Our place in the environmental movement in the aftermath of George Floyd’s death
I am writing this at the end of a very long and emotionally exhausting week dominated by the murder of George Floyd and the grief, outrage, fear and violence that has gripped our community in its wake. I know that I am not at all alone in feeling compelled to take meaningful action, but also in struggling to know what to do from my position of relative privilege.
In this week of intense feelings and nearly overwhelming tension, I do feel especially fortunate to work at Environmental Initiative. Over the course of the past few days, I have found myself in reflection and dialogue with our staff and members of our Board about what George Floyd’s unjust death means for our community and for the work of our organization. Inspired by these conversations, I feel clear about one thing that I can do and need to do. I am moved to affirm my relationships to those of you who are our supporters and partners of Environmental Initiative, and to share how I understand the relevance of these events to our work together.
I feel fortunate to be in an organization that has come to recognize that all environmental issues are also issues of equity, race and justice. Over the past three years, we have begun to reimagine what is the legitimate work of an environmental organization, who should be involved and what we hope to contribute to larger movements for a better Minnesota and a better world.
Issues that once seemed like narrow environmental issues to me I now see to have strong dynamics of race, such as the fact that the quality of the air you breathe in the Twin Cities has a lot to do with the color of your skin and the zip code in which you live. At the same time issues that once felt separate from environmental issues I now see as being clearly interconnected, such as the issues around access to safe, affordable housing. As an organization, we are facing up to the fact that the systems we have accommodated for so long create conditions where communities of color, Tribal Nations and rural communities are often the most impacted by these kinds of environmental, social and economic issues writ large, and at the same time often find themselves excluded or marginalized in the decisions that affect them, or worse, demonized for trying to participate.
Despite the best intentions and high aspirations of the environmental movement itself, I recognize over the years that I and many others have accepted all of this division as an unavoidable part of our reality or somehow acceptable in our work. We accept division of people into allies and enemies, and we consume ourselves in polarization and find ourselves playing into the myth that the prosperity of people somehow can be separated from the wellbeing of the living world. We must do better and find ways to be better together.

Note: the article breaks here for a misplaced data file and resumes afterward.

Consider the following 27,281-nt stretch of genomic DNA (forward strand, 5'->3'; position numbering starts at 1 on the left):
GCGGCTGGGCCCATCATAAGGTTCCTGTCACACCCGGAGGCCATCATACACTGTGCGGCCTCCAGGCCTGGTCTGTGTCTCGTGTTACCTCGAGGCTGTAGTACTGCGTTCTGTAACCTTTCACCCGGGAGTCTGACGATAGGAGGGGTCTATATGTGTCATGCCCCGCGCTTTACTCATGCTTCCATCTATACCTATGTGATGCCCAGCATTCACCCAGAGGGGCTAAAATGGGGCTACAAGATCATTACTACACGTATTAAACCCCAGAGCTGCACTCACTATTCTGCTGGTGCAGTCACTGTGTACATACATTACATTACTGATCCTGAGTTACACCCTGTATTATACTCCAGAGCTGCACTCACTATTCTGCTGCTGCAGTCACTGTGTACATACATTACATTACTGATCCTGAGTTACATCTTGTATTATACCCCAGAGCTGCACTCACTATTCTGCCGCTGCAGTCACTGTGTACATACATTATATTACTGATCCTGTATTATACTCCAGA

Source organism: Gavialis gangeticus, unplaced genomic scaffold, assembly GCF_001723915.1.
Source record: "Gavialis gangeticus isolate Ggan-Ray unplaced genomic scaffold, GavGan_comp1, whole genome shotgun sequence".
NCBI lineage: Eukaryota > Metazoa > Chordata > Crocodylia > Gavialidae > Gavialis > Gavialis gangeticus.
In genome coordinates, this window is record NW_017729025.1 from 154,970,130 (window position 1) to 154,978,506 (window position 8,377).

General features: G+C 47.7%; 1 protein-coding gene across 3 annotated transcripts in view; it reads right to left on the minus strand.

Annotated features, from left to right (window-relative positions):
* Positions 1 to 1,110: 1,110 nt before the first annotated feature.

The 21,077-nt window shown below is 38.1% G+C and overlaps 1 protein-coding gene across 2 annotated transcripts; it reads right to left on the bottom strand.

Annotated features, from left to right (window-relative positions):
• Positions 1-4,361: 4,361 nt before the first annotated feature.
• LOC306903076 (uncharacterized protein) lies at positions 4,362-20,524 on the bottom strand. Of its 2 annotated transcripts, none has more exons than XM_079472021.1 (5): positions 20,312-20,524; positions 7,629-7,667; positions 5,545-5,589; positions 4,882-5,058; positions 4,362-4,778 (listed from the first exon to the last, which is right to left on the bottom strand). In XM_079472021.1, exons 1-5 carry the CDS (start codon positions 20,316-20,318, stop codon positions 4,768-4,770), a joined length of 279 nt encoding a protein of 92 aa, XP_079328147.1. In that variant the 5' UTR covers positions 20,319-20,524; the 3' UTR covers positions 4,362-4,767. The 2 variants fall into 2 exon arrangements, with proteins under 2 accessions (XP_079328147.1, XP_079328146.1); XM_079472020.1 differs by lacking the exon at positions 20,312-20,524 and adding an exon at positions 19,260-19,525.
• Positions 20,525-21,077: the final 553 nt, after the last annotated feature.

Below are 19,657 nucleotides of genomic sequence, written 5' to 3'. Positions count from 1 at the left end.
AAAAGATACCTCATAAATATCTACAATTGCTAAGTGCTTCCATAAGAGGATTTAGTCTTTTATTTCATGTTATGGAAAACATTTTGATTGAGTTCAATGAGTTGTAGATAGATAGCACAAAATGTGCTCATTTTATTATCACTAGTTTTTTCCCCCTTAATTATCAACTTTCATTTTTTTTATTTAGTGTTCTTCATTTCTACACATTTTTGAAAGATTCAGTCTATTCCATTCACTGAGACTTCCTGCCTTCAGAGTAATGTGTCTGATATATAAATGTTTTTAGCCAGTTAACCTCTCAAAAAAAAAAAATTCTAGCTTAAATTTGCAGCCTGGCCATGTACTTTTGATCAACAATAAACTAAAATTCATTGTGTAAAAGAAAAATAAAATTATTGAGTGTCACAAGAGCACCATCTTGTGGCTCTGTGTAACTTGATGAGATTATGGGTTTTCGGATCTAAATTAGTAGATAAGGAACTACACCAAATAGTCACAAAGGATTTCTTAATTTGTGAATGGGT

I have come to see separation and division as the fundamental problems that underlie many of our most pernicious environmental issues, and that our highest and best work as an organization is in building a stronger understanding of the interdependence of all people and the interdependence of people and the living world. This is healing work in a fragmented world that is in desperate need of healing.
The killing of George Floyd demands justice, and so do the persistent patterns that mean that we don’t all breathe the same clean air or drink the same clean water or have the same access to quality jobs. We are an environmental organization that understands that its work as building meaningful relationships between business, government, environmental nonprofits and now impacted communities, and for that organization George Floyd’s death and its aftermath are a reminder of the deep harm done to people and planet alike by division and separation.
I’m inspired in this moment to dig deeper with all of you into what we can do to help heal that division, and to contribute to a healthier environment, a more resilient economy and a more equitable society.
I look forward to hearing your reflections on this moment, its meaning to you and to your own work, and your ideas for how we can do even more impactful work together. Contact me if you would like to have any of those conversations.